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S.Africa state broadcaster accused of smothering debate

Published on 05/12/2012

South Africa's state broadcaster was accused of muzzling criticism of the ruling ANC on Wednesday, after it cancelled a talk show about the party's upcoming leadership conference just two minutes before airing.

S’thembiso Msomi, political editor of the Sunday Times, said he and two other leading independent journalists were waiting outside a MetroFM studio on Tuesday ready to go on air, when a senior SABC official phoned the producer and presenter to cancel the show.

Msomi said it appeared someone was “overzealous, and decided… to stop this show. And the way they did it, two minutes before the show starts,” left him “confused” and in “shock”, he said.

SABC’s boss Hlaudi Motsoeneng said the broadcaster cancelled the live show in the interest of “fairness” and “balance”.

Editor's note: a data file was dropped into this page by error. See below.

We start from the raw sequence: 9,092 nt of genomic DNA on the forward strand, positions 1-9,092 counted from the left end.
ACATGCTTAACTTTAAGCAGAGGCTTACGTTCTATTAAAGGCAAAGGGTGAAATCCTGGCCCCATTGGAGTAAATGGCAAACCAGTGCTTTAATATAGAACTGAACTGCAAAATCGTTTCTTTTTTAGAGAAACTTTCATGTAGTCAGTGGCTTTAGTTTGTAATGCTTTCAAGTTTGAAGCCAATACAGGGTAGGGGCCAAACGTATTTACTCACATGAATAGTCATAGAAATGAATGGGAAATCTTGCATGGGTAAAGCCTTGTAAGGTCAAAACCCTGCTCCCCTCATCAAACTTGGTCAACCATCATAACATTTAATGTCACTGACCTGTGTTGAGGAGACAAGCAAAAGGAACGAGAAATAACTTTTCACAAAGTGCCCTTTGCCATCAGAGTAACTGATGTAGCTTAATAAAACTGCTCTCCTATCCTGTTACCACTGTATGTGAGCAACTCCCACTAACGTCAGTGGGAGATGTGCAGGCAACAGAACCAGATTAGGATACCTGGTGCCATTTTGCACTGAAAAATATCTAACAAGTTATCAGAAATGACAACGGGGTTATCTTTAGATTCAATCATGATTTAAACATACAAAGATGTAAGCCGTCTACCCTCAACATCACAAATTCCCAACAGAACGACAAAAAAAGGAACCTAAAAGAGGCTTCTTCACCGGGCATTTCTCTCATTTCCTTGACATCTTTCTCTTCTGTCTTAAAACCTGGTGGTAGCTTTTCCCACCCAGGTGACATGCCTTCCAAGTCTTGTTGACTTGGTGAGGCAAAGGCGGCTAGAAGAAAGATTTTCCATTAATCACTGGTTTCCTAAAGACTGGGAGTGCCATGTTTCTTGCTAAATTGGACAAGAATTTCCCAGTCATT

“We are not banning anyone,” he said. “We are saying you should be fair to all citizens… and we have done that and we stick by that decision.”

The show would have discussed “issues related to the ANC without giving them an opportunity to respond. That would have not been a sound journalistic decision.”

The ANC has been pilloried ahead of the conference, which takes place in 11 days and which will decide who leads the party for the next five years.

The party and President Jacob Zuma have been accused of wanton corruption, of mismanaging the economy and of trying to stifle opposition.

The ANC Youth League, which has frequently tussled with the main party, expressed disgust at the SABC’s decision.

SABC “consistently fails to uphold objectivity in the execution of its mandate and has become a ridiculous pawn in the political theatre they are expected to impartially report on,” it said in a statement.

The opposition Democratic Alliance accused the SABC of “nurse-maiding the reputation” of Zuma and “curbing robust discussion” about the ANC’s conference.

The state broadcaster last month refused to air an advert for a fish and chips firm depicting President Jacob Zuma feeding his family on a budget meal.

It had earlier ordered journalists to stop referring to Zuma’s controversial taxpayer-renovated Nkandla home as a “homestead” or as “Zumaville.”

The ANC holds a crucial conference on December 16 at which Zuma is expected to be re-elected despite his waning popularity amid scandals.